Health Insurance and Care – Getting to Real Reform

28 July 2017

In the wee hours of the morning, Senator John McCain cast the deciding vote to kill the ‘Skinny Repeal’ bill that Majority Leader, McConnel had finally made public in the middle of the night.  This bookended his vote earlier in the week to support the vote to initiate the debate on the repeal and replace bill.  He will be off now to seek treatment for the Glioma brain cancer discovered recently.

I am among those nerdy types in Washington that watch the process and who read bills.  Not just the words of a bill, I  put those edits into the law to see what the words of a bill actually change. I also am one of those that appreciates protocol and process.  Like many Americans, I have been frustrated with the entire process this year because the GOP leadership seemed to be doing so many of the things the DNC leadership on the Hill did seven years ago during the development of the Patient Protection and Affordable Care Act (the actual name of the law commonly referred to as ObamaCare).  A lack of transparency, putting a bill up for a vote without members or the public having a chance to read it.  There were also no hearings in the House or Senate in this session of Congress to review the issues.

Seven years ago America was told this health insurance reform was needed to help people get insurance and access health care.  It was obvious seven years ago that the bill that became law that it was based on false promises and that it would not be sustainable.  As someone who has seen her health insurance premiums double in two years with less coverage, I know first hand that the changes to the law are driving the cost up to where most of us next year will not be able to afford insurance.

Fixing health insurance is important, but the most compassionate piece is the discussion got lost then and has not been addressed this year either.  That piece is the ability for all Americans to access care when needed.  This is not just about Medicaid, but about the working poor who may have insurance but cannot afford to seek medical care because of co-pays and high deductibles.  Places like Minute Clinics and Urgent Care walk in clinics have taken some of the burdens off Emergency Rooms, but community-based health solutions are what our nation urgently needs.

County public health clinics could serve this purpose, but they are typically focused on immunization services and other government programs.  There is a federal program managed by the Bureau of Primary Health Care at the Department of Health and Human Services that suppports this concept, but it is typically underfunded and poorly promoted in the local community.

Whether a community clinic receives federal funding or not, I believe they should offer a fully integrated approach to care, focusing on promoting wellness through lifestyle education programs, access to alternative therapies including chiropractic and acupuncture.   Too often clinics turn into prescription writing factories.  Science supports the use of non-Rx solutions, but too often, including in the latest health insurance reform debate, these options do not get introduced.  There are lower cost, safer, and effective solutions that everyone should be able to access.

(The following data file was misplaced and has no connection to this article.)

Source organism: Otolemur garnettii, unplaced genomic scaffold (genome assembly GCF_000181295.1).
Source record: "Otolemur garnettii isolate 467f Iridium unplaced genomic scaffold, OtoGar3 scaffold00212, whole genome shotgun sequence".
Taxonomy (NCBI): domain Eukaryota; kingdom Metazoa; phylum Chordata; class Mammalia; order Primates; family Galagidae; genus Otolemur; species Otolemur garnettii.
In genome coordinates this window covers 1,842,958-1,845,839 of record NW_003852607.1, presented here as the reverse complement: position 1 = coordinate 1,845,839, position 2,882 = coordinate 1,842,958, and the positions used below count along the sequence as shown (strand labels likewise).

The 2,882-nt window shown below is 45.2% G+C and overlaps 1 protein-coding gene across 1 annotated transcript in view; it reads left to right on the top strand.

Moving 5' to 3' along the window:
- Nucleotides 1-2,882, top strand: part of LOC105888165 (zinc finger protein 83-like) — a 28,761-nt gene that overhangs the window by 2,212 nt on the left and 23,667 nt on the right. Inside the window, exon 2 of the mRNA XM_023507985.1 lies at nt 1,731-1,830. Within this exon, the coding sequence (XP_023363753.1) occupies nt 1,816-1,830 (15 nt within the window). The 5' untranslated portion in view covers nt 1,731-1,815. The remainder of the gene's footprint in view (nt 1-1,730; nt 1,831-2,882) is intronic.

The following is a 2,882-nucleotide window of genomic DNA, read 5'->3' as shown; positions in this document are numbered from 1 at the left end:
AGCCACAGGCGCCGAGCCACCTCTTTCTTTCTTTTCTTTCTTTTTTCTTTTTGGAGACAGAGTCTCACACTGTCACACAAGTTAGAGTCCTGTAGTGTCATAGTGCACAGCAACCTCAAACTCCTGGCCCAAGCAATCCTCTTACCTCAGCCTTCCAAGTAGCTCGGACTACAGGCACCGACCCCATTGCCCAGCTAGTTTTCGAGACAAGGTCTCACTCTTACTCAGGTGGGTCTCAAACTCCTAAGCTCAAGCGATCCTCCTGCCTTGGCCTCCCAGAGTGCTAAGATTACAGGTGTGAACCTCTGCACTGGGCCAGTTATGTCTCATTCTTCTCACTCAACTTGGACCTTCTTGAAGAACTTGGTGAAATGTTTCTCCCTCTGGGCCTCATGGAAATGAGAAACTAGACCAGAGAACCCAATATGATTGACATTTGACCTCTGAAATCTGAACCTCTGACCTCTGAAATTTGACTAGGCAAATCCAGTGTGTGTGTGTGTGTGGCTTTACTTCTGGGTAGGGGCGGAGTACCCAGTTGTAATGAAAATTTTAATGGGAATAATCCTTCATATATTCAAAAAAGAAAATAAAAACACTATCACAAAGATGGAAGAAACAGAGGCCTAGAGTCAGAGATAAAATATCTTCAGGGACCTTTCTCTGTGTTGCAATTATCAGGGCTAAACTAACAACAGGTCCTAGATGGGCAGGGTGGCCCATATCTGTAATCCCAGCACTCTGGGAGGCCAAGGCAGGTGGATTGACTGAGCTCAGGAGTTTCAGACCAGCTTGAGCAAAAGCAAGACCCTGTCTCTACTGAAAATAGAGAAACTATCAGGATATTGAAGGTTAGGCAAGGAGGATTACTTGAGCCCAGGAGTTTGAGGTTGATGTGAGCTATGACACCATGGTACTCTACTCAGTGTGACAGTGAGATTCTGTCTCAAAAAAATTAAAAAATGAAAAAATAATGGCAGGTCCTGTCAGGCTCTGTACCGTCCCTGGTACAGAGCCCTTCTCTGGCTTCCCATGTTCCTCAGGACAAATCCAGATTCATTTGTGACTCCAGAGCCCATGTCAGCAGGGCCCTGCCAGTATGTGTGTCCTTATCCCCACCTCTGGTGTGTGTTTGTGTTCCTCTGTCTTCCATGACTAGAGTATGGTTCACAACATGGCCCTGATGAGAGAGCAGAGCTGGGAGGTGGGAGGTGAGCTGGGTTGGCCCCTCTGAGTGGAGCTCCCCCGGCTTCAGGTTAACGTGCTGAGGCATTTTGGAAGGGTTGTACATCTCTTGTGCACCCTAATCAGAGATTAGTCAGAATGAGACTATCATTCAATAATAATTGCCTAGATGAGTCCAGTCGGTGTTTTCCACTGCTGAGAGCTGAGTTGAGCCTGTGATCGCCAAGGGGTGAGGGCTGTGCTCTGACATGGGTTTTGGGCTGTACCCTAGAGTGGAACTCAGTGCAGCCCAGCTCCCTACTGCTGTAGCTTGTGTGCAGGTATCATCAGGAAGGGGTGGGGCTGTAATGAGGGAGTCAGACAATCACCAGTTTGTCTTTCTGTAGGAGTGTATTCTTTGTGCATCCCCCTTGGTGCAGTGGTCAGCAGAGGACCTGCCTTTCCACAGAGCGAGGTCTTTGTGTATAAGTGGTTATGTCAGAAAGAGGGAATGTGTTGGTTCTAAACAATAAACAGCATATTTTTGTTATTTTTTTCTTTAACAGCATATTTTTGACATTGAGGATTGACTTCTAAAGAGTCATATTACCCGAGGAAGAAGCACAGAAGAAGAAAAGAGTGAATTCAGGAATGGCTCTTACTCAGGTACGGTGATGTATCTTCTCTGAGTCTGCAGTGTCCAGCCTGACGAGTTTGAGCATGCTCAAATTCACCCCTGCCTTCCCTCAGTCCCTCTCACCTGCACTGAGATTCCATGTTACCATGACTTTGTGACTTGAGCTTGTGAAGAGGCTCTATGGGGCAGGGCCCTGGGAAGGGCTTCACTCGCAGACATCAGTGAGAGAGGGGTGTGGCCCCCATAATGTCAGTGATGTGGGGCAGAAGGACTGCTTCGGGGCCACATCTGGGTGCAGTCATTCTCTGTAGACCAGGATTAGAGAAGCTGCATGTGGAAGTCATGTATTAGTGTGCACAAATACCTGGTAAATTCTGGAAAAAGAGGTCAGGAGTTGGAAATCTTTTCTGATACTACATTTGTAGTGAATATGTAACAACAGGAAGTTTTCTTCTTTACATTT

As for health insurance reform, in my opinion, I would much prefer having the option to put my pre-tax health dollars into a Health Savings Account (HSA) and use that to buy catastrophic care insurance and visit the health professionals of my own choosing and to purchase the health products of my own choosing.  That way, my annual trip to the Nurse Practitioner is covered, my dental, vision and chiropractic trips can be paid for through the HSA, as can any acupuncture visits, dietary supplements, over the counter medical supplies as well as prescriptions.

I have said many times over the last decade that we as a nation are not having the real conversation that needs having.  Using the Constitution as the framing document, what are the roles of the federal, state and local government in health care and health insurance regulation?  What are the roles of the local community,  philanthropy, families, and individuals in providing solutions for accessing and paying for health care? Who should be paying?  Too often in the last decade or so, it seems many hand over all the responsibility (and power) to the federal government.  The regulation of the practice of medicine as well as health insurance regulations has always been mostly managed by the states until Obamacare.

At the end of the day, the GOP has all the power right now and are squandering it.  Eight months into this Congressional session and the promise to repeal and replace has failed.  What will they do now?  It is time for true leadership to rise to the surface.  During the Senate debate, I saw some real progress in what Sen. Bill Cassidy (a physician) and Sen. Lindsay Graham put forward on Medicaid.

We are an innovative and compassionate nation.  I have every confidence that by working together we can find solutions.  Maybe now, with this new development, legislators will be open to scrapping the failed approaches and looking for effective solutions.